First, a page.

San Francisco's Muni Vows: We Won't Pay Bitcoin RansomDHS Ransomware Investigation Finds No Critical Data Compromised
Score one for preparation. In the wake of a ransomware attack that infected 900 systems used by the San Francisco Municipal Transportation Agency - better known as Muni - the agency has vowed to not give the attacker a single bitcoin of his 100 bitcoin ransom demand.
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"We have never considered paying the ransom," Muni spokesman Paul Rose tells me. "We have a IT team that can fully recover our systems, and they are doing that."
"We have never considered paying the ransom."
The ransomware infection unfolded over the Thanksgiving weekend, as Muni systems suffered a HDDCryptor malware - a.k.a. Mamba - infection. Muni says that no customer or transaction information was compromised in the attacks, although payment kiosks were disrupted. As a result, on Nov. 25 and Nov. 26, Muni opted to open the fare gates in the subway, thus allowing people to ride for free.
A friend who lives in San Francisco tells me: "Muni metro was hosed because they have no mechanism to take cash fares in the metro if those machines are down."
By Nov. 27, however, the majority of the fare-taking machines had been restored, although Muni says related clean-up efforts remain underway. Based on Muni's operating budget, it stood to lose more than $500,000 for every day that it couldn't collect fares.
Locked workstations had displayed a black screen with a simple message: "You Hacked, ALL Data Encrypted." The message also included an email address to contact to obtain a decryption key.
I reached out to that email address and heard back from one "Andy Saolis," a pseudonym that security researchers say has long been associated with a gang that launches HDDCryptor attacks.
Saolis told me that Muni had been a random victim, and claimed that the attack had infected 2,000 systems - more than Muni has acknowledged - including every single Muni payment kiosk. While he declined to share personal details, he noted that he's not based in the United States.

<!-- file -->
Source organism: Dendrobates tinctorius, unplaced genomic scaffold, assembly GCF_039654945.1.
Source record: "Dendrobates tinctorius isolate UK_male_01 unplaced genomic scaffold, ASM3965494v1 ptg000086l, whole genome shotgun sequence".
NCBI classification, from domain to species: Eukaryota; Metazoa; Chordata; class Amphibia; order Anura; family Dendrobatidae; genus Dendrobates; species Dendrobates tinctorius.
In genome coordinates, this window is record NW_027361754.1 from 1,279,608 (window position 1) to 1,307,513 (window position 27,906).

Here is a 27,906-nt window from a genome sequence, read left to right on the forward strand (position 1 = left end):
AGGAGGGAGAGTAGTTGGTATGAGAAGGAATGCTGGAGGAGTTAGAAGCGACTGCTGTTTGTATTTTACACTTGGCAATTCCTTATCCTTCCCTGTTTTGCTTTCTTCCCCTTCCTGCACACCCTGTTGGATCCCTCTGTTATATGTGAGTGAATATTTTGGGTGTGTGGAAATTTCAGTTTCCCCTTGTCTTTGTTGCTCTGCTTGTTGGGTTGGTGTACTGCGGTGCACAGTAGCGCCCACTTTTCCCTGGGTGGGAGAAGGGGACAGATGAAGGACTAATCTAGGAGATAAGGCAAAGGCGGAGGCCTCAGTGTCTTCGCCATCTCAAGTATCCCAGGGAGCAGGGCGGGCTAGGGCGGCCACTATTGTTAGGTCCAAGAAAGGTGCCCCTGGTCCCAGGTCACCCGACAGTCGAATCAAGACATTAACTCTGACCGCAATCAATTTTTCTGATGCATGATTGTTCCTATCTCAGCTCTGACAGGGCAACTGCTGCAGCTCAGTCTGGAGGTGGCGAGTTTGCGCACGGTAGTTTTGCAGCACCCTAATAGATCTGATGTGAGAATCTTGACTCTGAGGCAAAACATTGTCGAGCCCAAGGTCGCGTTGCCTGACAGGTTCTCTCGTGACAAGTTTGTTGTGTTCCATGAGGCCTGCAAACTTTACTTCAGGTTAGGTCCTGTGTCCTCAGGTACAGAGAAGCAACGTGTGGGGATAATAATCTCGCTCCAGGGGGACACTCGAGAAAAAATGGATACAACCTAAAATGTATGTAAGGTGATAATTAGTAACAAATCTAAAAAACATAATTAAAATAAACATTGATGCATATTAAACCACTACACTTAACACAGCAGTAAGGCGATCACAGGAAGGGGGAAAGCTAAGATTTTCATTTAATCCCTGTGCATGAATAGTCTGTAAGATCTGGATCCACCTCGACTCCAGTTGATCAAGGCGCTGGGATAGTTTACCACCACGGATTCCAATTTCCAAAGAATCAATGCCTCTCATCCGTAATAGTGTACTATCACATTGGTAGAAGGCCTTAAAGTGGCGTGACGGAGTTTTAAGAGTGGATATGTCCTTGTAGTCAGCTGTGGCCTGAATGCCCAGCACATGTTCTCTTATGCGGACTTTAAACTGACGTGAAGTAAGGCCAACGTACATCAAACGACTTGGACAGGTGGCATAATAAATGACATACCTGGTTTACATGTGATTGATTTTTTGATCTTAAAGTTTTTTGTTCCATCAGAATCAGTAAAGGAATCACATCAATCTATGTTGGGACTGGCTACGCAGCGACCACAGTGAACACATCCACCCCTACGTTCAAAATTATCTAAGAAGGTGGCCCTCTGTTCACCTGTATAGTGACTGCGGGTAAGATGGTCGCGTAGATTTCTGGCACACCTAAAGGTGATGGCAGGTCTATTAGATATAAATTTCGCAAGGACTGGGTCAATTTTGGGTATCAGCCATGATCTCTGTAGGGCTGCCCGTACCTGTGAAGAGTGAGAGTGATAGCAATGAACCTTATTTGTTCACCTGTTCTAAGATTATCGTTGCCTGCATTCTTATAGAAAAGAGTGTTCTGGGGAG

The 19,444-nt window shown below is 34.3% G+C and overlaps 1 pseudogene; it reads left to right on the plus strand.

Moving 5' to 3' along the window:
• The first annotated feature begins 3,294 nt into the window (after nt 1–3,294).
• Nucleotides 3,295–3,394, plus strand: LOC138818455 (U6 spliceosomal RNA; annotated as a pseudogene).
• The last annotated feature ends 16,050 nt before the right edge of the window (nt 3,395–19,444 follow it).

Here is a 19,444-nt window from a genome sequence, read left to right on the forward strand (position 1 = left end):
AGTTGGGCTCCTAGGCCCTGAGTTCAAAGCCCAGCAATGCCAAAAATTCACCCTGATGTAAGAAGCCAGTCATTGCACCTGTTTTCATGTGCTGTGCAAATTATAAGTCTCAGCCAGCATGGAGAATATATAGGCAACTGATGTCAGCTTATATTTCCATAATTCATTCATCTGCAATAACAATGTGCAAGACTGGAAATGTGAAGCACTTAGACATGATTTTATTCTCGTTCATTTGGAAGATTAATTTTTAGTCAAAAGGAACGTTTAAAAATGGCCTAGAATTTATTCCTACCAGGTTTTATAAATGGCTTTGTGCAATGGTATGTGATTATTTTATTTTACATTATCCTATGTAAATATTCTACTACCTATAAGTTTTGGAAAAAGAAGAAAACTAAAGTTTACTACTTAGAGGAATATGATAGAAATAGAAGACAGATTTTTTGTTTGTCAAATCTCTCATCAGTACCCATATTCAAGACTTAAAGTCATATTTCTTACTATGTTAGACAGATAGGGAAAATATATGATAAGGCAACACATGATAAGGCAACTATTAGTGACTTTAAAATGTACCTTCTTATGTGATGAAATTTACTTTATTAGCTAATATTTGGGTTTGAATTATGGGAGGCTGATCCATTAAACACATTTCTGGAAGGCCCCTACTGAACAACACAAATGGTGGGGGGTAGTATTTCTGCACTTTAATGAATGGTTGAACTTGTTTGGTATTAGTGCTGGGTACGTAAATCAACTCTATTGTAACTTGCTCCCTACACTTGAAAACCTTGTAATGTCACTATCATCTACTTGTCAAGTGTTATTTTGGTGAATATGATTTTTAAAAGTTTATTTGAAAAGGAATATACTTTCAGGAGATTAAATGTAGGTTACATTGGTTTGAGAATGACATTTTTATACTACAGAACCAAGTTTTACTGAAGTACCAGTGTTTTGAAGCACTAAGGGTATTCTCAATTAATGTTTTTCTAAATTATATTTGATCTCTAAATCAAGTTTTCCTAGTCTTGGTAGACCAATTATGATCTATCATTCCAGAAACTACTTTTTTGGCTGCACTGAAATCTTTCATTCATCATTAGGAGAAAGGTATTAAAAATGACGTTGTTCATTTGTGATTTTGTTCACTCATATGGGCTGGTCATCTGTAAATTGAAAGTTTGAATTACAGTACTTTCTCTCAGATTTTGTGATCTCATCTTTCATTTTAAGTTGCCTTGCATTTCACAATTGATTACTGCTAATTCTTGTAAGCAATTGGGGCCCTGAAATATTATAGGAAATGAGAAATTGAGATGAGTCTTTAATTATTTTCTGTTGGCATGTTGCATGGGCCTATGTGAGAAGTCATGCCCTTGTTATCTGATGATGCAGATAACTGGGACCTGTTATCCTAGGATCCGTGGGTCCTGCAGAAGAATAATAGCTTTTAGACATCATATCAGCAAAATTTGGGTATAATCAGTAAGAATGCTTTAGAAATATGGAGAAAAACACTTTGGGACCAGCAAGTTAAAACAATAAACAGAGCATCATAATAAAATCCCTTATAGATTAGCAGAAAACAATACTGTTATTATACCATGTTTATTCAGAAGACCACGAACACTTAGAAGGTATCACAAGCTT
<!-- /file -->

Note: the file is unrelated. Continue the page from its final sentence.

While not shying away from the fact that he's looking to make a quick buck - that is, after all, the modus operandi behind nearly every last ransomware attack in the world - Saolis has also attempted to frame his group's efforts in a Robin Hood-esque light, saying that Muni was lucky it was the victim of his random attack. He also shared the address of a bitcoin wallet and said that anyone who appreciated his group's efforts should donate to the cause.
"If some hacker try to hack your transportation infrastructure target-based, it's have more impact!" he told me.
Saolis also threatened to dump "publish 30G databases and documents include contracts, employees data, LLD Plans, [and] customers" information unless Muni paid the 100-bitcoin ransom, which would currently be worth about $73,000.
"Sorry for my English anyway ;)" he added.
No Critical Data Compromised
Muni has dismissed the ransomware gang's threat to dump data. "Based on internal information and in conference with the Department of Homeland Security, they do not have access to critical data files," Rose tells me.
Rose also says that email and payroll systems weren't affected by the ransomware infections. "Access to payroll timekeeping was, but we manually kept time for employees," he says.
As that suggests, even well-prepared organizations require time to clean up from a ransomware infection, including restoring affected systems and in this case manually entering time cards into time-keeping systems. But not paying off attackers is the right thing to do, whenever possible, because it avoids incentivizing attackers to continue their efforts, or funding cybercriminals' ransomware research and development efforts.
Rare Public Transport Ransomware Strike
The Muni ransomware infection is unusual. In January, attackers hacked into Dallas Area Rapid Transit computers, apparently obtaining access to customer communications and business processing tools, NBC's Dallas affiliate reported at the time. The hack affected trip-planning tools as well as message boards at railway platforms, it added.
But this appears to be the first known case of ransomware infecting a public transit agency, Ed Cabrera, chief cybersecurity officer with anti-virus firm Trend Micro, tells The Wall Street Journal. "I haven't seen another ransomware attack against another transportation entity," he says.
Of course with the number of ransomware families now exceeding 200 - by some counts - and those attack tools being used by an even greater number of cybercrime gangs, it was only a matter of time until attackers such as the HDDCryptor gang managed to randomly infect an agency such as Muni.
One bigger-picture takeaway from the attacks is that any internet-connected system can - and likely will - be hacked, so organizations must be prepared, as Muni was.
"Over the next couple of years, I believe we are going to see the downside of our headlong rush to put everything on the internet," Bruce Schneier, CTO of IBM's Resilient Systems, says in a blog post.